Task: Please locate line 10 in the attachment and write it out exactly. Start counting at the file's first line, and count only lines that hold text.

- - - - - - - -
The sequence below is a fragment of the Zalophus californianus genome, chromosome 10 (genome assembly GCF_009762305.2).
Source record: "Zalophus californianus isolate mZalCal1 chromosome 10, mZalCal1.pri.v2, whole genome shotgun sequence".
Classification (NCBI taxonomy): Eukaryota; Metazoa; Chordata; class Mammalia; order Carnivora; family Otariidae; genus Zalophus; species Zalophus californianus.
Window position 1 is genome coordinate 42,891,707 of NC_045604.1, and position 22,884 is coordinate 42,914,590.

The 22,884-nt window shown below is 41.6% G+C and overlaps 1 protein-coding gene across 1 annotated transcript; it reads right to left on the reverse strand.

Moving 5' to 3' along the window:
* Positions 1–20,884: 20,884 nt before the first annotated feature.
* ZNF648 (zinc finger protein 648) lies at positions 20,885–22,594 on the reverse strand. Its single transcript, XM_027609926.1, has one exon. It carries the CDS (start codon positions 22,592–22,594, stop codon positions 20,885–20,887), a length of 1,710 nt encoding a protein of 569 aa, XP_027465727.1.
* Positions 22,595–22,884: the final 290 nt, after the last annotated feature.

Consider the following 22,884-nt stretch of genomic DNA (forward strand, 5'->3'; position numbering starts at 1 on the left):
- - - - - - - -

Consider the following 22,884-nt stretch of genomic DNA (forward strand, 5'->3'; position numbering starts at 1 on the left):